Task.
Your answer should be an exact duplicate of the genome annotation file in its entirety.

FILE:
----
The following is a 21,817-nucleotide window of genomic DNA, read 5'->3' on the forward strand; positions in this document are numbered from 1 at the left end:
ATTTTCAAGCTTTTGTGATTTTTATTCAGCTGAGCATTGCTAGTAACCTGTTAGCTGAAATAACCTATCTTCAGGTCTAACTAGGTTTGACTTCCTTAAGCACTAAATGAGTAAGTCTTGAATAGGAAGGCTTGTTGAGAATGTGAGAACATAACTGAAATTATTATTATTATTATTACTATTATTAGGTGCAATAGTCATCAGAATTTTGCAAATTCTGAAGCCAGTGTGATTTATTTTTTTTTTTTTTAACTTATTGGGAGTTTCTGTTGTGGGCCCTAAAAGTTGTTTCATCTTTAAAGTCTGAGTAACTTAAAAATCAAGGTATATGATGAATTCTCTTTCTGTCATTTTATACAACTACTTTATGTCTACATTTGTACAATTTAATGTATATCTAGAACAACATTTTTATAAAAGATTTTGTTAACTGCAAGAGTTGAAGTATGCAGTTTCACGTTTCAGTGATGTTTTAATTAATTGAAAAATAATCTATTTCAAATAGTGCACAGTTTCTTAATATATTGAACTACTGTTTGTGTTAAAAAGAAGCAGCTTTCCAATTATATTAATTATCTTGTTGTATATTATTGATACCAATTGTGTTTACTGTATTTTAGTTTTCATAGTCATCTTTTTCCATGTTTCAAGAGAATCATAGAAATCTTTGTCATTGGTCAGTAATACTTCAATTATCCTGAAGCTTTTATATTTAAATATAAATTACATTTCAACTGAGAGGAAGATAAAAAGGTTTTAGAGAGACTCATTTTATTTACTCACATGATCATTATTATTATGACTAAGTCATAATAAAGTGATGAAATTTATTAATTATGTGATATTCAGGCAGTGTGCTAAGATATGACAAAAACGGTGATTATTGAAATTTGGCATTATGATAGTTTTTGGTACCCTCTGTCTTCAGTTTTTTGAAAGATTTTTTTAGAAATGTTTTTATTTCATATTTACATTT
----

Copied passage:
The following is a 21,817-nucleotide window of genomic DNA, read 5'->3' on the forward strand; positions in this document are numbered from 1 at the left end:
ATTTTCAAGCTTTTGTGATTTTTATTCAGCTGAGCATTGCTAGTAACCTGTTAGCTGAAATAACCTATCTTCAGGTCTAACTAGGTTTGACTTCCTTAAGCACTAAATGAGTAAGTCTTGAATAGGAAGGCTTGTTGAGAATGTGAGAACATAACTGAAATTATTATTATTATTATTACTATTATTAGGTGCAATAGTCATCAGAATTTTGCAAATTCTGAAGCCAGTGTGATTTATTTTTTTTTTTTTTAACTTATTGGGAGTTTCTGTTGTGGGCCCTAAAAGTTGTTTCATCTTTAAAGTCTGAGTAACTTAAAAATCAAGGTATATGATGAATTCTCTTTCTGTCATTTTATACAACTACTTTATGTCTACATTTGTACAATTTAATGTATATCTAGAACAACATTTTTATAAAAGATTTTGTTAACTGCAAGAGTTGAAGTATGCAGTTTCACGTTTCAGTGATGTTTTAATTAATTGAAAAATAATCTATTTCAAATAGTGCACAGTTTCTTAATATATTGAACTACTGTTTGTGTTAAAAAGAAGCAGCTTTCCAATTATATTAATTATCTTGTTGTATATTATTGATACCAATTGTGTTTACTGTATTTTAGTTTTCATAGTCATCTTTTTCCATGTTTCAAGAGAATCATAGAAATCTTTGTCATTGGTCAGTAATACTTCAATTATCCTGAAGCTTTTATATTTAAATATAAATTACATTTCAACTGAGAGGAAGATAAAAAGGTTTTAGAGAGACTCATTTTATTTACTCACATGATCATTATTATTATGACTAAGTCATAATAAAGTGATGAAATTTATTAATTATGTGATATTCAGGCAGTGTGCTAAGATATGACAAAAACGGTGATTATTGAAATTTGGCATTATGATAGTTTTTGGTACCCTCTGTCTTCAGTTTTTTGAAAGATTTTTTTAGAAATGTTTTTATTTCATATTTACATTT